The HTML of signup.html looks like this:

<!DOCTYPE html>
    <title>Sign Up</title>
    <link rel="stylesheet" href="css/style.css">
    ... Content ...

Can you spot the violation? Stylesheets are only allowed to be loaded from, yet the website tries to load one from its own origin ( A browser capable of enforcing CSP will send the following violation report as a POST request to, when the document is visited:

  "csp-report": {
    "document-uri": "",
    "referrer": "",
    "blocked-uri": "",
    "violated-directive": "style-src",
    "original-policy": "default-src 'none'; style-src; report-uri /_/csp-reports",
    "disposition": "report"

Allowlist CSP vs Strict CSP

A CSP based on nonces or hashes is often called a strict CSP (added in CSP 2). When an application uses a strict CSP, attackers who find HTML injection flaws will generally not be able to use them to force the browser to execute malicious scripts in the context of the vulnerable document. This is because strict CSP only permits hashed scripts or scripts with the correct nonce value generated on the server, so attackers cannot execute the script without knowing the correct nonce for a given response.

Implementation Notes

  • Aiming for default-src https: is a great first goal, as it disables inline code and requires https.
  • For existing websites with large codebases that would require too much work to disable inline scripts, default-src https: 'unsafe-inline' is still helpful, as it keeps resources from being accidentally loaded over http. However, it does not provide any XSS protection.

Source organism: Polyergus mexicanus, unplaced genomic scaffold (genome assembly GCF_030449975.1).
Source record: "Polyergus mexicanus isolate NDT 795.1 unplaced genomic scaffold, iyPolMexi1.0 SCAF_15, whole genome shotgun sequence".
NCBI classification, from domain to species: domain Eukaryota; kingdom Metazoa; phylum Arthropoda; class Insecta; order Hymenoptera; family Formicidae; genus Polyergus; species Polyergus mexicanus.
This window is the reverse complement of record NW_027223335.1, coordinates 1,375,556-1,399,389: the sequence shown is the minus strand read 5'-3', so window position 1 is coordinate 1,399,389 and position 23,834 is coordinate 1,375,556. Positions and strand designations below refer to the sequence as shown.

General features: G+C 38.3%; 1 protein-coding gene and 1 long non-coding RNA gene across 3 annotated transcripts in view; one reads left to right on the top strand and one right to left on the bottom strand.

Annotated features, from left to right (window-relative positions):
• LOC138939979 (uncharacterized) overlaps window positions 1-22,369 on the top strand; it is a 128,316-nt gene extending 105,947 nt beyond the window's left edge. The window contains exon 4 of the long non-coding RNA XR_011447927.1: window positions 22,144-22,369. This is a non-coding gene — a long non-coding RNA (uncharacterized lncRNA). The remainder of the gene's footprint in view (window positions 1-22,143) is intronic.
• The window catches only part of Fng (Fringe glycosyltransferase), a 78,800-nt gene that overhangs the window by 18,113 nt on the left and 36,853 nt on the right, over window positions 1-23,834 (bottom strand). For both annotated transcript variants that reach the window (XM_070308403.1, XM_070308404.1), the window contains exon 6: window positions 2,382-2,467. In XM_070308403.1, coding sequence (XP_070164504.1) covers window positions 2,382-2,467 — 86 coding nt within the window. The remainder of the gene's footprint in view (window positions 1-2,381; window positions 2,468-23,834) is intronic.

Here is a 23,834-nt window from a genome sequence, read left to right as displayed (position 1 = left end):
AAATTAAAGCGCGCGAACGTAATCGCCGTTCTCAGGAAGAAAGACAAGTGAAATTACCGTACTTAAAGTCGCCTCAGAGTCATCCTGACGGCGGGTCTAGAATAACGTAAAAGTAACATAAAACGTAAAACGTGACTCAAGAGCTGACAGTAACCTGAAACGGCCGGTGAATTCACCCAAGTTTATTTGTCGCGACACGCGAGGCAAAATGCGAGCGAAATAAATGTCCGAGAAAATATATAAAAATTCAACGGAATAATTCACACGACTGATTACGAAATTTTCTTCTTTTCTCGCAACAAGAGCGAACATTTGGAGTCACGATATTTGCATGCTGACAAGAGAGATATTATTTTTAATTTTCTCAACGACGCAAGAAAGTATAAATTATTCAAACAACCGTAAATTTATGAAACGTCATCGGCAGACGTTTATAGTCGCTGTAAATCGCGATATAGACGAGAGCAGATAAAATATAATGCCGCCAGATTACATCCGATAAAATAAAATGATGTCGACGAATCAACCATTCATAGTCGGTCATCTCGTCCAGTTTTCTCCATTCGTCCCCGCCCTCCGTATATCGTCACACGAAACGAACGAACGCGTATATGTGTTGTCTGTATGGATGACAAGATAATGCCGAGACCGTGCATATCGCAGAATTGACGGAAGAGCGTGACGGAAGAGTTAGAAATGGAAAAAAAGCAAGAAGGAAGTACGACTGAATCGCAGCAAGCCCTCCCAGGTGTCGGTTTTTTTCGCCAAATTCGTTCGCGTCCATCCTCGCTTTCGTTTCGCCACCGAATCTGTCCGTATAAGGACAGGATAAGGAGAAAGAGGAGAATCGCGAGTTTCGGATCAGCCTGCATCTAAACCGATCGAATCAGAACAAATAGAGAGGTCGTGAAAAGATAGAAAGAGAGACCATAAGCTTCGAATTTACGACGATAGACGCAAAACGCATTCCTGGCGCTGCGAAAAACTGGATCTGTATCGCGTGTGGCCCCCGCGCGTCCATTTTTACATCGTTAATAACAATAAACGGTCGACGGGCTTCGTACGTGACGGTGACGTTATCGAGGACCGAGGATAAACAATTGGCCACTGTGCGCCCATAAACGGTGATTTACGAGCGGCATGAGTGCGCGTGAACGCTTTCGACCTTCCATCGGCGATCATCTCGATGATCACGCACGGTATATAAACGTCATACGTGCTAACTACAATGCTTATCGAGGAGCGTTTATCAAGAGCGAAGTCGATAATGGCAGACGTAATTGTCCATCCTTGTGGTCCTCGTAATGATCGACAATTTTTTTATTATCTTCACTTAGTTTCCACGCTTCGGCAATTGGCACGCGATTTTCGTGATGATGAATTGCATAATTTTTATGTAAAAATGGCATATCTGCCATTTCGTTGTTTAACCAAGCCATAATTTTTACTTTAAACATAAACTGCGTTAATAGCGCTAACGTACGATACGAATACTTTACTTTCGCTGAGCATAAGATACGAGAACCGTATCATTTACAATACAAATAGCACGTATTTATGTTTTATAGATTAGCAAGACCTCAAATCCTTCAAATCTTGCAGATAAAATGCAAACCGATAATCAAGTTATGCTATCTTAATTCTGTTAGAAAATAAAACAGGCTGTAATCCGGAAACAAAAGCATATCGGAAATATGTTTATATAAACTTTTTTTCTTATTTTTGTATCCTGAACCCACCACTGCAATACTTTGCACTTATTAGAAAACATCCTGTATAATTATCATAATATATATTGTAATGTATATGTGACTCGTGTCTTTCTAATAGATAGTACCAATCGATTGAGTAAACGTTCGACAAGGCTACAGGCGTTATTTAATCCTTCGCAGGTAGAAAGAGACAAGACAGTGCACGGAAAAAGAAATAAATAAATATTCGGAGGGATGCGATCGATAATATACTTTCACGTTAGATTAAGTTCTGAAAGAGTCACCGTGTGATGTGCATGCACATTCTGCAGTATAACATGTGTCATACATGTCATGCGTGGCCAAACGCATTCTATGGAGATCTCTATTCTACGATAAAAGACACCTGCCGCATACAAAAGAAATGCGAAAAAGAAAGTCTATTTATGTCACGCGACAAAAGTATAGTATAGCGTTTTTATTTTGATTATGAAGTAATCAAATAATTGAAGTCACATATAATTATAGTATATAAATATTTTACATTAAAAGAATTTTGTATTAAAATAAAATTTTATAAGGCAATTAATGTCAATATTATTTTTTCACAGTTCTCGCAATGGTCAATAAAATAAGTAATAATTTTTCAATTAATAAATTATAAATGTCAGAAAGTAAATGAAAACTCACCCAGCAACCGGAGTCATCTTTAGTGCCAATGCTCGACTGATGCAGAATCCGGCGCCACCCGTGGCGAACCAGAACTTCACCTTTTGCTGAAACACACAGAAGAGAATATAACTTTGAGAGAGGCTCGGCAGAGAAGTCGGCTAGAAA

• It is recommended to start with a reasonably locked down policy such as default-src 'none'; img-src 'self'; script-src 'self'; style-src 'self' and then add in sources as revealed during testing.
  • In lieu of the preferred HTTP header, pages can instead include a <meta http-equiv=Content-Security-Policycontent=> tag. If they do, it should be the first <meta> tag that appears inside <head>.
  • Care needs to be taken with data: URIs, as these are unsafe inside script-src and object-src (or inherited from default-src).
  • Similarly, the use of script-src 'self' can be unsafe for sites with JSONP endpoints. These sites should use a script-src that includes the path to their JavaScript source folder(s).
  • Unless sites need the ability to execute plugins such as Flash or Silverlight, they should disable their execution with object-src 'none'.
  • Sites should ideally use the report-uri directive, which POSTs JSON reports about CSP violations that do occur. This allows CSP violations to be caught and repaired quickly.
  • Prior to implementation, it is recommended to use the Content-Security-Policy-Report-Only HTTP header, to see if any violations would have occurred with that policy.


In this post, we looked at what is CSP, how it plays an important role in securing modern web applications against injection of malicious code, and different implementation strategies.

At Fueled, we are always excited to work with folks interested in web security, and we are also hiring! You can also reach out to me on twitter – @_theskumar.